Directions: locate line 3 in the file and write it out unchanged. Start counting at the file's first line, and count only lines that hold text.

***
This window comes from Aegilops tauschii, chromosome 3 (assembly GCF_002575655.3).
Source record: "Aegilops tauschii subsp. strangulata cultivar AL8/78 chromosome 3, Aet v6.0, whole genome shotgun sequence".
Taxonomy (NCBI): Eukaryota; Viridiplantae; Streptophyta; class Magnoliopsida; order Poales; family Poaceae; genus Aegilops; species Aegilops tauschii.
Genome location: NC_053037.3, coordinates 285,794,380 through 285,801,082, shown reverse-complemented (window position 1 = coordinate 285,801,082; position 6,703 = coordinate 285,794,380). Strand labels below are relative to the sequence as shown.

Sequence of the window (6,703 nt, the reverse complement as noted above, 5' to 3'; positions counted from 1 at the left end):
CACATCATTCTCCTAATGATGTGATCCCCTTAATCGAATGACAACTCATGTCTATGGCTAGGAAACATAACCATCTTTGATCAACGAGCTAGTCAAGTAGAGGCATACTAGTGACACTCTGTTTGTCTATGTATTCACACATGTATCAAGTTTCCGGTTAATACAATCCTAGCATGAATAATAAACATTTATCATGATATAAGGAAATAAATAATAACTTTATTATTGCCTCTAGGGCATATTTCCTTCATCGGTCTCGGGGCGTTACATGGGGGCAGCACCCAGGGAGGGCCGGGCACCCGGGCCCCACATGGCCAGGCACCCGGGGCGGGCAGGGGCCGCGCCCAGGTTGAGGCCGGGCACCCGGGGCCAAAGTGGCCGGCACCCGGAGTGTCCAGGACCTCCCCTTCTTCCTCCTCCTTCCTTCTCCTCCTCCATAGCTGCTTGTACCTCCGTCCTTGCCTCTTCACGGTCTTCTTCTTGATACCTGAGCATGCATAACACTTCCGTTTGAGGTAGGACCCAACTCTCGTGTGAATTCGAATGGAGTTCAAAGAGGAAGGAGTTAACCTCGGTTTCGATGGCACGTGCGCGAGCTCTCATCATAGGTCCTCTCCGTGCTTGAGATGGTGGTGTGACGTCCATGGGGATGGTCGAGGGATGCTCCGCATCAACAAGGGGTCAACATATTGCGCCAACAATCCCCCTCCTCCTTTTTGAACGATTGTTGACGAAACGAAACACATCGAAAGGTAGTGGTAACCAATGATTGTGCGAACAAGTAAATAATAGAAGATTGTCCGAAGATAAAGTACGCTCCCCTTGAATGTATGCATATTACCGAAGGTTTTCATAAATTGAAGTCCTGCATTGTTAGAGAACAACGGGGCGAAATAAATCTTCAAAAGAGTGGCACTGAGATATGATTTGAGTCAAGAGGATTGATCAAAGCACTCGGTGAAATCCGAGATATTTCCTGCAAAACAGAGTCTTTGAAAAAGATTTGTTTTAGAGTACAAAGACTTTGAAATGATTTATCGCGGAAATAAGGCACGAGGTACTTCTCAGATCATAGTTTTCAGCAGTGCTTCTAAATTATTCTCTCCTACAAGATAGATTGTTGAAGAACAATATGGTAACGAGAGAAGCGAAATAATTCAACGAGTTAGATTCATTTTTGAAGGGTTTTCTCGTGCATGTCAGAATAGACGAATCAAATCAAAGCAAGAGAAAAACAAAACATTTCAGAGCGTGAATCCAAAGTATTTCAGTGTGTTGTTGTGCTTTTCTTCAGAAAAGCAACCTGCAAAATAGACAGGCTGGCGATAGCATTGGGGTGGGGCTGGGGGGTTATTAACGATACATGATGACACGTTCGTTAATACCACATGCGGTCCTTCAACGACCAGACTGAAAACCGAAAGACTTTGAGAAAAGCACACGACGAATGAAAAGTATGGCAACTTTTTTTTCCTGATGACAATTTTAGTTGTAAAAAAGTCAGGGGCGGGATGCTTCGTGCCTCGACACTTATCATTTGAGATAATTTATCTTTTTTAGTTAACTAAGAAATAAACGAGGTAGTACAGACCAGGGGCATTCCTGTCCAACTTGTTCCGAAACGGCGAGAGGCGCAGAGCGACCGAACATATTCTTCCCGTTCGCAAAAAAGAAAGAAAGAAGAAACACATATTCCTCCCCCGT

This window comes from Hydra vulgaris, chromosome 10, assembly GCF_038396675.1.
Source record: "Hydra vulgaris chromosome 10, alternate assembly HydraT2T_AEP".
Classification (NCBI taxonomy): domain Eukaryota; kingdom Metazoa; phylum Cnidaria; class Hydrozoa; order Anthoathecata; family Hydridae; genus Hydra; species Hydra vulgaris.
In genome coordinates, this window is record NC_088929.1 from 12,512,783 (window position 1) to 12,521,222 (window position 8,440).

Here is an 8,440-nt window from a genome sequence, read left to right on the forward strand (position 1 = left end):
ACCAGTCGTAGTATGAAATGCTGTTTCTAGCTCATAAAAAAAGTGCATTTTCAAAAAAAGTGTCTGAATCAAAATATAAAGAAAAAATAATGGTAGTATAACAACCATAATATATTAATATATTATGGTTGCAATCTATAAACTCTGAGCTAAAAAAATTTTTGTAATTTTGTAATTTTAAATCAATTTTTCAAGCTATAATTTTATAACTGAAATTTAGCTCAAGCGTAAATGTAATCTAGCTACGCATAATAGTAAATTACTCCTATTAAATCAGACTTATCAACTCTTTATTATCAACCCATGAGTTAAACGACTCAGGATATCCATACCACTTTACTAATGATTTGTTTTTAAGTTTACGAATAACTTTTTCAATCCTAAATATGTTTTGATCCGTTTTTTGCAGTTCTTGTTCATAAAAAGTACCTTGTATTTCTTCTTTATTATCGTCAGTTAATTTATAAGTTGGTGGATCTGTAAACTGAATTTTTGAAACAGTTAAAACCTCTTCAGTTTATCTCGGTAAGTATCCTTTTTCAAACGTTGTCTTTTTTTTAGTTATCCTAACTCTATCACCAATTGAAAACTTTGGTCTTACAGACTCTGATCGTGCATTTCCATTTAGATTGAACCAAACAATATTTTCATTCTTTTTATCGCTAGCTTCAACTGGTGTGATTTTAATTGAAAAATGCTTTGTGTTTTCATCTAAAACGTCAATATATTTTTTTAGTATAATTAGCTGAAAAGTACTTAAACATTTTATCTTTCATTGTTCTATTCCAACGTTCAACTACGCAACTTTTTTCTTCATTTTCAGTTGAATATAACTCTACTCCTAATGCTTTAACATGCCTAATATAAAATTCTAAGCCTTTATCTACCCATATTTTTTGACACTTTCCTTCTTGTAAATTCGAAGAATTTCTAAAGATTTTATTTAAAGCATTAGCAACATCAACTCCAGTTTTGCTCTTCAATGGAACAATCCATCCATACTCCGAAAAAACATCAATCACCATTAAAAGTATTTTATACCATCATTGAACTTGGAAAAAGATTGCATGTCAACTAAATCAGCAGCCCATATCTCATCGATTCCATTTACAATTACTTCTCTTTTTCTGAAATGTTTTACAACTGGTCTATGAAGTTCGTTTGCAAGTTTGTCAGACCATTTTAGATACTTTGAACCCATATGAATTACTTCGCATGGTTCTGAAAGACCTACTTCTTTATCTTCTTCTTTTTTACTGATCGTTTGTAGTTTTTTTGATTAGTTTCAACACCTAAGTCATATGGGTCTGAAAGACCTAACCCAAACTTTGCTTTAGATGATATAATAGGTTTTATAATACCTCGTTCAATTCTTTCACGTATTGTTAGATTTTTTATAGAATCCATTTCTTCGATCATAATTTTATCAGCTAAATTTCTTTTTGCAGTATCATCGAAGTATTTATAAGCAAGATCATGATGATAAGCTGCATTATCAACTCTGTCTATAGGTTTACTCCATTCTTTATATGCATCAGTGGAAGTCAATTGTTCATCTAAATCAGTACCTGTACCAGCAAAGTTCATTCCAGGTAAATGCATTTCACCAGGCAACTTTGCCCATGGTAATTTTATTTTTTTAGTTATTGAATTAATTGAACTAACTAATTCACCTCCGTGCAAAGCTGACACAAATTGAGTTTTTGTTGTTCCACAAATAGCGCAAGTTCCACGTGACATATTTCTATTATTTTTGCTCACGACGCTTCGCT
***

Taxonomy (NCBI): Eukaryota; Viridiplantae; Streptophyta; class Magnoliopsida; order Poales; family Poaceae; genus Aegilops; species Aegilops tauschii.